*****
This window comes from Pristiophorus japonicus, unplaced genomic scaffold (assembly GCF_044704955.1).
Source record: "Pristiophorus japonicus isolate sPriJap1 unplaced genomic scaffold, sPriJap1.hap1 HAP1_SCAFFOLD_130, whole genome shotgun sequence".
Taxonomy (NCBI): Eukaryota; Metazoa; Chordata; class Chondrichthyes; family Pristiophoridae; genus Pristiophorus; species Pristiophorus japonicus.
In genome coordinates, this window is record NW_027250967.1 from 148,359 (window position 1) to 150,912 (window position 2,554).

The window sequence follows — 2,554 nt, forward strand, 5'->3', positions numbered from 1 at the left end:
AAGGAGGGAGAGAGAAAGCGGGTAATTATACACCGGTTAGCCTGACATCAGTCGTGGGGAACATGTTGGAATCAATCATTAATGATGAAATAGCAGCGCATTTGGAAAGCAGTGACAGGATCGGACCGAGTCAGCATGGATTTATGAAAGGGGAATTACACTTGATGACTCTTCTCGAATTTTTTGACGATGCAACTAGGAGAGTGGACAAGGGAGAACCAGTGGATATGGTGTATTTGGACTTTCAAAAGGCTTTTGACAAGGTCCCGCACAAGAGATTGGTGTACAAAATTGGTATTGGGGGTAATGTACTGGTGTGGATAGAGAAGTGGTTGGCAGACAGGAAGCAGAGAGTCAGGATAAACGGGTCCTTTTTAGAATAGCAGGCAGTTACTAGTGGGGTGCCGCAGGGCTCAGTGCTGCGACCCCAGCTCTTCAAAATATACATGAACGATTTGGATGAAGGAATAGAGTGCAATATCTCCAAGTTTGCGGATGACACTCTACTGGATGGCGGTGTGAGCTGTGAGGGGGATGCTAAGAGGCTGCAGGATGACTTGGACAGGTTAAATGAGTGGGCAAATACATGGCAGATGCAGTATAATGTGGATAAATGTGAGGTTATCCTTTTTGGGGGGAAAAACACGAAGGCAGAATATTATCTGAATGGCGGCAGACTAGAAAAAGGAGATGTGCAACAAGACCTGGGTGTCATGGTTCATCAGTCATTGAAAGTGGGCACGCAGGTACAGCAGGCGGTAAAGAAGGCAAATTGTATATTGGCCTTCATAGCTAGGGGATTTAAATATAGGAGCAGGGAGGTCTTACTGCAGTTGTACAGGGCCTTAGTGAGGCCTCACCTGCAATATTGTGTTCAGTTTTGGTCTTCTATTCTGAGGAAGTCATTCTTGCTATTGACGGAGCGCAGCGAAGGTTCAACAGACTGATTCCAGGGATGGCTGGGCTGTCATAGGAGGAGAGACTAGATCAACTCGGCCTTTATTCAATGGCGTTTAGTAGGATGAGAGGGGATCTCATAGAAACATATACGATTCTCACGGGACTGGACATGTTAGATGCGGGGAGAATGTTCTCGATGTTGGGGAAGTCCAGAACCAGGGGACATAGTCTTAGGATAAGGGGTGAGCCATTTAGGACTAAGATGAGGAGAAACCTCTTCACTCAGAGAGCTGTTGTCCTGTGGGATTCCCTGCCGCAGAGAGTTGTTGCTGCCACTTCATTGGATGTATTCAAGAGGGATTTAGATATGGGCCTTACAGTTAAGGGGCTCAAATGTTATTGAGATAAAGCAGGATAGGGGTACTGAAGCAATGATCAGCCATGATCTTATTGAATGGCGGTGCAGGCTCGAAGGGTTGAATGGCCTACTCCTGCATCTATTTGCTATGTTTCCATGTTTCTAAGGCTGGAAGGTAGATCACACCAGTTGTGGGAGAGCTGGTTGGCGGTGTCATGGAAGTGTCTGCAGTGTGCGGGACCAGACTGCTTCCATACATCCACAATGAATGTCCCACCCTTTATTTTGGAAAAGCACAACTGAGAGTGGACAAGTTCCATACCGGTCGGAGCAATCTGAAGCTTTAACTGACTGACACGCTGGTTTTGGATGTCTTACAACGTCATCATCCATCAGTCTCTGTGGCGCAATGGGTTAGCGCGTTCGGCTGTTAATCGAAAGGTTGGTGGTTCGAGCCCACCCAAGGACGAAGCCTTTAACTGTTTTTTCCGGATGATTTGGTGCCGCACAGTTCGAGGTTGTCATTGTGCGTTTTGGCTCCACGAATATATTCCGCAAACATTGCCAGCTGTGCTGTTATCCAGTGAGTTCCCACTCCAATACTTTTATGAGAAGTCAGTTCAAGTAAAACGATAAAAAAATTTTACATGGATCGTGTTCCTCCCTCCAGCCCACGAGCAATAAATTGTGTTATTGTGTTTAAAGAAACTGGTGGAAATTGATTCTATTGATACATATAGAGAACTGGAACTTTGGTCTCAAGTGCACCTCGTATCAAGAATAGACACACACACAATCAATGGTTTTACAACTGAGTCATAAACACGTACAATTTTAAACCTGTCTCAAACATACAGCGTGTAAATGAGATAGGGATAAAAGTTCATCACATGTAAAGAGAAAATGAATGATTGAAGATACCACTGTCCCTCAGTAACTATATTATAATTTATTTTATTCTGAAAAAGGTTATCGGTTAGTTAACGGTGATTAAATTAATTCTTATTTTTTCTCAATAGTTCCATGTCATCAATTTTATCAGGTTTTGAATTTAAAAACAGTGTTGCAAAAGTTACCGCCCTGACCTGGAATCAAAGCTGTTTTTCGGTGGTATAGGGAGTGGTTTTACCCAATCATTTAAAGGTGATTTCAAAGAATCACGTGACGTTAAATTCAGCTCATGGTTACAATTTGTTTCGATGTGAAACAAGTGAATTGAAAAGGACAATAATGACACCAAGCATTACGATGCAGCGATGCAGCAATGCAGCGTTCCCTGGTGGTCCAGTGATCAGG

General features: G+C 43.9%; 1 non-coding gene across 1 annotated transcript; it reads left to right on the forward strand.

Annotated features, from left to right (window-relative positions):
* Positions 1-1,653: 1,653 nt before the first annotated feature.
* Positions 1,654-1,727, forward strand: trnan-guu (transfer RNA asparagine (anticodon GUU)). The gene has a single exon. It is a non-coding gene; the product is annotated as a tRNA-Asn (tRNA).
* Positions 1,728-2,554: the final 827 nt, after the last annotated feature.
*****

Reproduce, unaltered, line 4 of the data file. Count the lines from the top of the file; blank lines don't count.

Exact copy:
In genome coordinates, this window is record NW_027250967.1 from 148,359 (window position 1) to 150,912 (window position 2,554).